Addressing this dissonance will require a multi-pronged approach.
Part of it will lie in making the case as to how, through secondary uses, our personal information is still clearly working for our benefit, either directly or communally – and numerous research fields point to the potential to make this case.
Part of it will lie in greater security and protection of the personal information – and a determined approach to counter would-be disrupters of our national data resource – as the Government’s new Cyber Security Strategy reveals.
But part of the solution, and potentially a significant part I suggest, lies in getting deidentification right, and right such that government agencies, regulators, businesses and technology professionals have a common understanding as to what “getting it right” means.
When done correctly, deidentified information is no longer personal information and is therefore outside the scope of the Privacy Act.
But what does “done correctly” entail?
De-identified means de-identified in whose hands?
And in what use?
These are all pertinent questions, and ones that need to be resolved in conjunction with lead agencies in this space, while also drawing on private sector, technological and academic expertise.
And, as per the Productivity Commission’s point, we also need to move this knowledge out of the backroom and in to the showroom in order to build public confidence in this potential privacy solution. So common and clear language to describe this technology to the public is also important.
We therefore see the release of our draft Big Data Guidance as the starting point of a conversation.
It will be followed by a series of seminars and workshops, with both public and private sector focus, promoted through our new Privacy Professionals Network; and I hope you will all participate.
I stress that de-identification, while a focus for us this year, is not the only approach available to manage the privacy dimensions of big data.
When we’re talking in terms of privacy governance, the requirements of APP 1 are broader than just privacy policies — APP 1 requires organisations to take reasonable steps to establish and maintain internal practices, procedures and systems that ensure compliance with the APPs.
When we’re talking about government data and open access, the implementation of governance mechanisms and processes, practices and systems means privacy by design, and it means privacy impact assessments.
And it’s for that reason that we’re also developing a template for developing a privacy management plan. This will accompany our existing Privacy management framework, as a companion tool to help you meet your APP 1 obligations, implement privacy by design, and improve your privacy governance.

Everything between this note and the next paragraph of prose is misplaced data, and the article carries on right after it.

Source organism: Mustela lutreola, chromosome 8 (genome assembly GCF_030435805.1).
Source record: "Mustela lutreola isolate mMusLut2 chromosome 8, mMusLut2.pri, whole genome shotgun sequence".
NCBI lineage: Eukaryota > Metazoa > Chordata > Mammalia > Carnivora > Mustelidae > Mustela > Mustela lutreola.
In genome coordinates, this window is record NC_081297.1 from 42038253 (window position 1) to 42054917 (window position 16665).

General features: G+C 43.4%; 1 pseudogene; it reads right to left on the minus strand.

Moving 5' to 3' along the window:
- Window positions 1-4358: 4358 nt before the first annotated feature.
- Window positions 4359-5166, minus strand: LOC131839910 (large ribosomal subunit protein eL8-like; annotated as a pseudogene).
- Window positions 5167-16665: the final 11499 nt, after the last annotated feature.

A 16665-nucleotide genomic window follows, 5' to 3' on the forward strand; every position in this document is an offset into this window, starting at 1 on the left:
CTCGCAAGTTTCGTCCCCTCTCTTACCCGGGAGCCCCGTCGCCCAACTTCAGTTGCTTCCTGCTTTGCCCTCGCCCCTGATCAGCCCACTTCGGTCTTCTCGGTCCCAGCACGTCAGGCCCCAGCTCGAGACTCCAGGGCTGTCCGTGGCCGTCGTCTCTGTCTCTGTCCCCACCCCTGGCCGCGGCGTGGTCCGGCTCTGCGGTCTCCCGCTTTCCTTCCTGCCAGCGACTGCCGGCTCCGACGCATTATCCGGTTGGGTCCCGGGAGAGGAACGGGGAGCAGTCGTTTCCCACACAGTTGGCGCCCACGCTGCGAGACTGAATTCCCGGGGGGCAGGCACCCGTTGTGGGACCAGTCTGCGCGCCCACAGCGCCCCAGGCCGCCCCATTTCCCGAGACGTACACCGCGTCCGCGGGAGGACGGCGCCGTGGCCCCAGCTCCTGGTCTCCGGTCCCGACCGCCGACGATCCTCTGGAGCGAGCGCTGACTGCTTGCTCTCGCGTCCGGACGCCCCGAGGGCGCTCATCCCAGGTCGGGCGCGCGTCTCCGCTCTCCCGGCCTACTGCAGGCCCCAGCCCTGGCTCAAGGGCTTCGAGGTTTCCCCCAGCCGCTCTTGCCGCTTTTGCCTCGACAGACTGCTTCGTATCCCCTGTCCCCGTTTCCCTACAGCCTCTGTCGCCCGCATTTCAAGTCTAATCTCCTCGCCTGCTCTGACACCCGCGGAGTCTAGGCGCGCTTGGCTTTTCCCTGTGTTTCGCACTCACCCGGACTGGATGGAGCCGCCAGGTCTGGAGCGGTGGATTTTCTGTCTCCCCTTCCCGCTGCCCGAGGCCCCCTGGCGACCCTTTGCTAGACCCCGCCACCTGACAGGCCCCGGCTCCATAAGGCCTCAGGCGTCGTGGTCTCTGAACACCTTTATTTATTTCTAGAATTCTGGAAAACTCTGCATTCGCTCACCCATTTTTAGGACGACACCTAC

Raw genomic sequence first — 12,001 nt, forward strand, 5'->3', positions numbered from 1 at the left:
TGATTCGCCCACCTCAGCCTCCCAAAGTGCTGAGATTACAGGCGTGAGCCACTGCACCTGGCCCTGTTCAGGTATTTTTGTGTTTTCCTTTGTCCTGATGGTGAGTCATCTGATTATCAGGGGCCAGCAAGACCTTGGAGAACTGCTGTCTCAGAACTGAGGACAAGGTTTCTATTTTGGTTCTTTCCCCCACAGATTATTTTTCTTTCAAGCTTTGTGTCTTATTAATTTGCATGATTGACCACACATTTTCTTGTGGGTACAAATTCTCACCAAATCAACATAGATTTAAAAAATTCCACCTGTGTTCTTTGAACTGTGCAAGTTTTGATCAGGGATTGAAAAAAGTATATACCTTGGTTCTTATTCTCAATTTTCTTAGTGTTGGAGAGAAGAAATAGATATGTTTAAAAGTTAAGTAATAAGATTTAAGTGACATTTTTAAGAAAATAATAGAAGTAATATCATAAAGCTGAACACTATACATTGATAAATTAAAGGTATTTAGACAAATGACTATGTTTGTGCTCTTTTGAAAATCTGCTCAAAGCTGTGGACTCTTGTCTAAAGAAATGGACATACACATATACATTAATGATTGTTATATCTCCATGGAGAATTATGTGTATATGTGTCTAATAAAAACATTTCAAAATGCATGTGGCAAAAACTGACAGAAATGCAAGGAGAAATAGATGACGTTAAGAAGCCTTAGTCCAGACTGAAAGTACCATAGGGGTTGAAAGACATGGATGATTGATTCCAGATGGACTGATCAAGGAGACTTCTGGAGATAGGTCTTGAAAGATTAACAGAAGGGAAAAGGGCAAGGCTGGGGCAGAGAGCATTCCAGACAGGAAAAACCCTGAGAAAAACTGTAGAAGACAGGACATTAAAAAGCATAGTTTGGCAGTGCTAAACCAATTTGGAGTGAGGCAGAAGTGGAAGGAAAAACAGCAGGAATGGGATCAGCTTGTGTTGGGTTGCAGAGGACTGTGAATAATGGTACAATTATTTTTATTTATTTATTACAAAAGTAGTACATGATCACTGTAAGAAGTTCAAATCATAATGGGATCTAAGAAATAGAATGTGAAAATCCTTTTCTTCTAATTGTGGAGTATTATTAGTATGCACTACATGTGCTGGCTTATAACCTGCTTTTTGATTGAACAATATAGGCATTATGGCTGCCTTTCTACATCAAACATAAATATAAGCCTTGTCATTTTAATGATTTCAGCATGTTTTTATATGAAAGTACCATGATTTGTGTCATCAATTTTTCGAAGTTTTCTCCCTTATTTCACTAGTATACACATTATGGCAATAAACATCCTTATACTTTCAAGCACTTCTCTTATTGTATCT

Privacy impact assessments should also be considered for any new program that involves changes to personal information handling, or which may include personal information.
If you’re working on a project to make information publically available, a privacy impact assessment may be required, even if the project doesn’t in fact include any personal information, so that you can be certain of this. Also be aware that if you haven’t done a PIA, I have the power under the Privacy Act to direct agencies to do so.
The other critical aspect of how the OAIC reflects and protects the value of public information is through our FOI functions, which as I mentioned above will now be restored to the OAIC from 1 July.
This is welcomed by the OAIC. FOI is an important component of the government information management framework which underpins both open data, and the opportunities to maximise the value of publically held information.
As we all seek to improve services and develop new processes for the benefit of the public, and in the interests of efficiency, we all need to remember that FOI, and access to information, is an important part of that equation.
In a similar vein to the personal data dimensions of data analytics, it is a waste of time for any of us to question what use or value an individual may find in particular public information.
The value of any particular piece of information may be unknown to us, but that doesn’t mean that it is unknowable. And in any case, it isn’t a relevant consideration under the FOI Act.
What is a relevant consideration is that transparent and proactive engagement with the FOI Act is an important component of building public support for open data innovation.